Don't Want An AI Gap: GSMA CTO


(MENAFN- Live Mint) "Global telecom industry body GSMA has expressed concerns over a widening
disparity that threatens to exclude smaller markets from the advancements in artificial intelligence (AI) use cases, as most training models are being run by large technology firms, offering only seven foreign languages an exclusive interaction with Mint, Alex Sinclair, GSMA's chief technology officer, said BharatGPT could be a potential solution. An initiative by Reliance Jio in collaboration with IIT Bombay, the generative AI (Gen AI) platform aims to serve speakers of 14-plus Indian languages, including Hindi.
Sinclair said that other GSMA members, such as SK Telecom, Deutsche Telekom, and Singtel, are already sharing AI models in their respective languages.'AI largely the domain of large tech players and that's a kind of an oligopoly'“At the moment, AI is largely the domain of large tech players, such as Google, Microsoft and others, and that's a kind of an oligopoly. It's a very small number of very large players, and the danger is that their focus will be mainly on, say, English or Mandarin, and the rest of the world doesn't get as much attention,” Sinclair said.
“We're very concerned about a new gap. We've had coverage gaps, usage gap, inclusion gaps... We don't want an AI gap. We want the benefits of AI for all of our several hundred members over the world, and for all the people, because we don't want it to be just a largely developed-market thing, and people in other parts of the world, who don't get access to the tools, are struggling,” he added Read: Senior execs slow on going with AI-related enterprise changes: TCS studyTo address this emerging challenge, GSMA has forged a partnership with the Barcelona Supercomputer Centre, currently engaged in a project focusing on minority or underrepresented languages. This collaboration also involves Veon, which operates in Kazakhstan under the Beeline brand. The announcement of this partnership is scheduled for later this week, the industry lobby group, representing 750 telecom service providers globally, has teamed up with IBM to offer courses through the GSMA Advanced initiative. These courses aim to train telecom executives and industry professionals in harnessing the potential of AI and Gen AI, and explore various possibilities and use cases.“Telcos have been using AI for more than a decade, but it tends to be mainly focused on cost reduction. We genuinely believe that there are real-value opportunities out there as well,” he added also emphasized the importance of over-the-top (OTT) apps like Netflix, Amazon Prime Video, YouTube and Meta, which heavily rely on telecom network infrastructure, to contribute a 'fair share' of the revenues they generate to support the investments made by telcos into network infrastructure Read: Google regains AI initiative by playing to its strengths“For us, the key point is balance. You can't have a situation where operators have to invest $1.5 trillion till 2030, and then all the value that's created accrues to somebody else. That's broken (approach).”The call for a 'fair share' of revenues from internet and streaming platforms mirrors a global trend. Telecom carriers in the US, Europe, and Southeast Asia are urging large internet companies to contribute for using their infrastructure fact, South Korea's SK Telecom and SK Broadband have set a global precedent with a first-of-its-kind agreement with Netflix, wherein the streaming giant has agreed to share revenue for network usage, ending a three-year litigation.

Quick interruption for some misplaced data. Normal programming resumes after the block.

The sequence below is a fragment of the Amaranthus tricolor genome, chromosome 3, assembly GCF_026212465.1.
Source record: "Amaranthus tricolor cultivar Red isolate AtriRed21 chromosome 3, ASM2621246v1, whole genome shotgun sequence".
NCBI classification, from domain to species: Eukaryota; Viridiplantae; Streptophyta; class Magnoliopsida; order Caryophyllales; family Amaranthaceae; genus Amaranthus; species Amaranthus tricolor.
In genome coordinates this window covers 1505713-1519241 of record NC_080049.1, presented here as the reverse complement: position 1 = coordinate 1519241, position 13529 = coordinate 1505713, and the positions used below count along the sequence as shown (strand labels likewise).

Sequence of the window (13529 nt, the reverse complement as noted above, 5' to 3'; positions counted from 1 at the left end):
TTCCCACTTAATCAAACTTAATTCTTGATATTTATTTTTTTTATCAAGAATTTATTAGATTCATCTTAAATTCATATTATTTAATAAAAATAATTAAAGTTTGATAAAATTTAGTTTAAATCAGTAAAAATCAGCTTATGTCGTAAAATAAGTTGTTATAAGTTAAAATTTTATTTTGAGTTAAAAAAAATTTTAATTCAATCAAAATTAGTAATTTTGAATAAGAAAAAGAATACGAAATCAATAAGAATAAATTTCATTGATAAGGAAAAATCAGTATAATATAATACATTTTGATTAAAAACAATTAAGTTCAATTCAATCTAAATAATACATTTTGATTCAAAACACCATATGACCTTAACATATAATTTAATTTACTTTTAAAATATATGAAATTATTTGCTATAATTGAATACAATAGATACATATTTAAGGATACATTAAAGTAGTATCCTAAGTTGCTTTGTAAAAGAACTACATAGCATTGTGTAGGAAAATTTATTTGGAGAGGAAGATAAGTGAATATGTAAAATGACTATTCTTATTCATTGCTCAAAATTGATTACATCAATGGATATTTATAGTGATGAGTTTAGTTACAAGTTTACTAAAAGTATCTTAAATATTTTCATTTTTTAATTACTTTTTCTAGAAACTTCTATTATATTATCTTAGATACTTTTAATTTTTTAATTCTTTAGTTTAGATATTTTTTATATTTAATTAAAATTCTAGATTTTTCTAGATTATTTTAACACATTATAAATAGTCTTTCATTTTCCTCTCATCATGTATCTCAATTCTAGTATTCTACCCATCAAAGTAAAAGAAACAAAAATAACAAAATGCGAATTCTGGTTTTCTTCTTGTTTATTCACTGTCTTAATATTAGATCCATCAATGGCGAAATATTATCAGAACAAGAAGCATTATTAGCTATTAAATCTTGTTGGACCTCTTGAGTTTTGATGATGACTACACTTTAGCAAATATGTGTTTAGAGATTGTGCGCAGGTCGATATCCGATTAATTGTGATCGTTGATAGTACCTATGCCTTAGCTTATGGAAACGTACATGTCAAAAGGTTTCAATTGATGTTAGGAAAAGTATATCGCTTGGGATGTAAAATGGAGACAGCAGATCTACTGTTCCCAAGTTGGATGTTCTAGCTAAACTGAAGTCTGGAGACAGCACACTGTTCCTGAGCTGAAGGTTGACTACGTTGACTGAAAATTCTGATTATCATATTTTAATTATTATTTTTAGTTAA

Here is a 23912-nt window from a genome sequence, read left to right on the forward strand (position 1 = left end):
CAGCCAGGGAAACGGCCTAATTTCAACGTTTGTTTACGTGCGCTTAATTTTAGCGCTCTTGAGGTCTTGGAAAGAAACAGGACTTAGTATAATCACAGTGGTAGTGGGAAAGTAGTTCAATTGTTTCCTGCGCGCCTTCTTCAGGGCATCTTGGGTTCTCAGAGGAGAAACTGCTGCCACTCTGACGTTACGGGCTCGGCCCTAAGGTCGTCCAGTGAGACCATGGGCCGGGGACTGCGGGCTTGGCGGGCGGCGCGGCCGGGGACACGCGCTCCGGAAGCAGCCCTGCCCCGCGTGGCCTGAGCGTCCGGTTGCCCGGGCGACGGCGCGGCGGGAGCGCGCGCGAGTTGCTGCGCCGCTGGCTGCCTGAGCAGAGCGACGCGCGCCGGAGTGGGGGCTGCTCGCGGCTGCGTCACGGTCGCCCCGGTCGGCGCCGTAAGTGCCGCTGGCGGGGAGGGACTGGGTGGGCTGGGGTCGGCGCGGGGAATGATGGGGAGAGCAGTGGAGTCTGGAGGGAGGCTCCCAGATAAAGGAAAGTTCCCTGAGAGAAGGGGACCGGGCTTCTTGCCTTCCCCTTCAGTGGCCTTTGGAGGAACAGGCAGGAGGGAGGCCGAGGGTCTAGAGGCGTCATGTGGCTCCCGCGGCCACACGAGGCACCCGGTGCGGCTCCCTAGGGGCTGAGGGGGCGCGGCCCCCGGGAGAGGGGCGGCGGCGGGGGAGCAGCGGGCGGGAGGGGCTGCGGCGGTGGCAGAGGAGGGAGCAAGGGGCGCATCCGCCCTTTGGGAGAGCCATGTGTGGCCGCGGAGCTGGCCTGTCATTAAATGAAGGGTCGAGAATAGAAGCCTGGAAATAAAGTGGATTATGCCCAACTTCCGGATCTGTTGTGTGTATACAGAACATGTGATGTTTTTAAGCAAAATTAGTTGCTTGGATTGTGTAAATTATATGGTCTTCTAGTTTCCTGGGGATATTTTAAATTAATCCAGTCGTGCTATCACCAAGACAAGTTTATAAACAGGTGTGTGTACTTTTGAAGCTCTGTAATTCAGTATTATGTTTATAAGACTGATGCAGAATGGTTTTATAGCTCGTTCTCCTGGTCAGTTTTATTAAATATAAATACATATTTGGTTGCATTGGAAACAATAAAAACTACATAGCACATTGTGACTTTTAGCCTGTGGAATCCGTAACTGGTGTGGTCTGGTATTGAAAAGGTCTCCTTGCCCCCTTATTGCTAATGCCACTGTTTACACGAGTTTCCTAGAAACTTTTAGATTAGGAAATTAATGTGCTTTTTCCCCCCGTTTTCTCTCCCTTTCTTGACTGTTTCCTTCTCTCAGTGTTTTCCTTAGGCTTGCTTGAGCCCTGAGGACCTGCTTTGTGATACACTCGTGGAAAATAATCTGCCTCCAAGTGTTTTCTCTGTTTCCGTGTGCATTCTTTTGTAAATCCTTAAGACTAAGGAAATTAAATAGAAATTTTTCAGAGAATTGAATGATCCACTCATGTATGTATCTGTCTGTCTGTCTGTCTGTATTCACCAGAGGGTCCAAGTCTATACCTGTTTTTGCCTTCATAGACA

As part of this agreement, Netflix has also agreed to bundle its offerings for the telecom service providers' consumers without any additional tariff. Similar trends are also emerging in Europe and the US instance, in February, the European Commission released a white paper suggesting the need for fair contributions from big tech companies, amid concerns over a €200 billion investment gap to achieve Europe's 2030 connectivity goals. The EC has invited feedback from stakeholders by June, the US government has proposed a bill, called Lowering Broadband costs for Consumers Act of 2023, which aims to make large internet applications contribute to infrastructure costs in order to reduce broadband expenses for consumers.“Ideally, the players should get together and sort it out for themselves. But at the moment, the incentives aren't really there, so maybe governments can help provide some of that incentive, and bring the participants to the table.”
According to Sinclair, several governments had begun taking note of the issue India, the Cellular Operators Association of India (COAI), representing local carriers, has urged the ministry of finance to look into the possibility of a revenue-sharing agreement between telecom operators and OTT platforms, citing potential losses in tax revenues also underscored the importance of GSMA's open gateway project, which has opened up Application Programming Interfaces (APIs) for developers worldwide, developing solutions that can be deployed by telcos across sectors.
Highlighting the potential of the initiative, he said the APIs could identify and eliminate fraudulent messages, a solution that could benefit banks and other financial institutions.“We've launched in Brazil and Sri Lanka, but it's still early days. There can be other high value API's on 5G, for instance, for quality on demand and edge use cases that are more widely deployed.”

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